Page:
Weather scientists failed to catch the IOD drift this year
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Various international agencies this year failed to predict a positive Indian Ocean Dipole (IOD), a major factor affecting monsoon pattern in India. The admission has come from none other that Japanese meteorologist Prof Toshio Yamagata, who was instrumental in identifying the IOD in 1999.
He was in the city for the fourth Prof PR Pisharoty lecture series at the Indian Institute of Tropical Meteorology. "For the first time in seven years, various international climate prediction agencies and models failed in predicting the IOD. In May-June, it was predicted as negative but by August a positive IOD developed. Ocean observations are important in predicting monsoon," he added.
Prof Toshio Yamagata had also predicted for the first time an IOD-which is a difference in sea surface temperature in the eastern and western Indian Ocean that gives rise to changes in the wind pattern-around seven years ago.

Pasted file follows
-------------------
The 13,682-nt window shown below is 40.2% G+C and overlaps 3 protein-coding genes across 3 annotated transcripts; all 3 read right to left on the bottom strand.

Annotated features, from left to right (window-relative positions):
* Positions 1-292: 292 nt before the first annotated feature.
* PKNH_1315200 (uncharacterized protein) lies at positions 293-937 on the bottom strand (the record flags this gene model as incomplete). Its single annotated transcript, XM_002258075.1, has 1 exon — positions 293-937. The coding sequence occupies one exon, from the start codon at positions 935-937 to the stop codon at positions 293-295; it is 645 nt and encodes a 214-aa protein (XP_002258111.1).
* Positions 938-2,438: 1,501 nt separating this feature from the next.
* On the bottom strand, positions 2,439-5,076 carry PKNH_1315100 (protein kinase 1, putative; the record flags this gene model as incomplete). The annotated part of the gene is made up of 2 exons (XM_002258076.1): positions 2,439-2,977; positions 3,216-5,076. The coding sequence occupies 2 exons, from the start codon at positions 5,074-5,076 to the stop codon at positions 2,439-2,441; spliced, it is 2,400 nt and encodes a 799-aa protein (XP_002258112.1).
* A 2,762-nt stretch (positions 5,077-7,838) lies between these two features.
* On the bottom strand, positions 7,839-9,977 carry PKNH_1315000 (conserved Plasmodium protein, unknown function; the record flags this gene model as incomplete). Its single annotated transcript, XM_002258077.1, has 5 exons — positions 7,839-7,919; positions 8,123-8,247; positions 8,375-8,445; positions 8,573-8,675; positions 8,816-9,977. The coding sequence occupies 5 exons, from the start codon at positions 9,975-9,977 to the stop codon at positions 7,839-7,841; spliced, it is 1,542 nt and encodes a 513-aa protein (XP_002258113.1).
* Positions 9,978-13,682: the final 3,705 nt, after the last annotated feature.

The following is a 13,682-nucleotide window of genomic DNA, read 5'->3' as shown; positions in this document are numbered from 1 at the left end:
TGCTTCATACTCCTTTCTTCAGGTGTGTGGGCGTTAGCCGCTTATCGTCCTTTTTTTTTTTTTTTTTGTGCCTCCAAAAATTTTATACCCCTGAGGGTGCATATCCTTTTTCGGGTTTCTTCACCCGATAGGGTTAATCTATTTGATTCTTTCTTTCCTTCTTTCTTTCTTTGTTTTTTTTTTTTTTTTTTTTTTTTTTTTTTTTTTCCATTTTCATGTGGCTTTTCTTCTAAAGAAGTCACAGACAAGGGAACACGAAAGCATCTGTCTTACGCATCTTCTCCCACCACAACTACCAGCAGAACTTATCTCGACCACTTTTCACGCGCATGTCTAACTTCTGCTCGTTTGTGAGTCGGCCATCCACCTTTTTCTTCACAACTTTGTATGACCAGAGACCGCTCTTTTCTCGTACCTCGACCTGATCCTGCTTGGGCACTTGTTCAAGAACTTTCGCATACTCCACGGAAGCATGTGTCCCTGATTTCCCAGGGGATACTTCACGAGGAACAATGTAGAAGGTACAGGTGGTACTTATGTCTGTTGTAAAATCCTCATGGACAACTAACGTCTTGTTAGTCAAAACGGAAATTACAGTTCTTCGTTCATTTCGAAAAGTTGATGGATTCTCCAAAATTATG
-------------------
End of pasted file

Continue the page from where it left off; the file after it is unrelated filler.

In his presentation, he explained how frequent climate changes result in variations and abnormal weather in terms of magnitude and pattern.
For better prediction of IOD he had designed and launched the 'Indian Ocean Buoy Project: RAMA (Research Moored for African-Asian-Australian Monsoon Analysis and Prediction Array' in 2000 for Japan Agency for Marine-Earth Science and Technology. "The project has been operational in western Indian Ocean since 2002. The climate prediction will help mitigate impacts of extreme events," he said.
Predicting droughts, floods, abnormally high or low temperatures between several months and a year in advance will make a direct contribution to socioeconomic activities, said the scientist.
"Long-term measures aimed at sustaining the global environment should be promoted in parallel with this seasonal prediction of climate variation and press in adaptation measures based on it," he stated.
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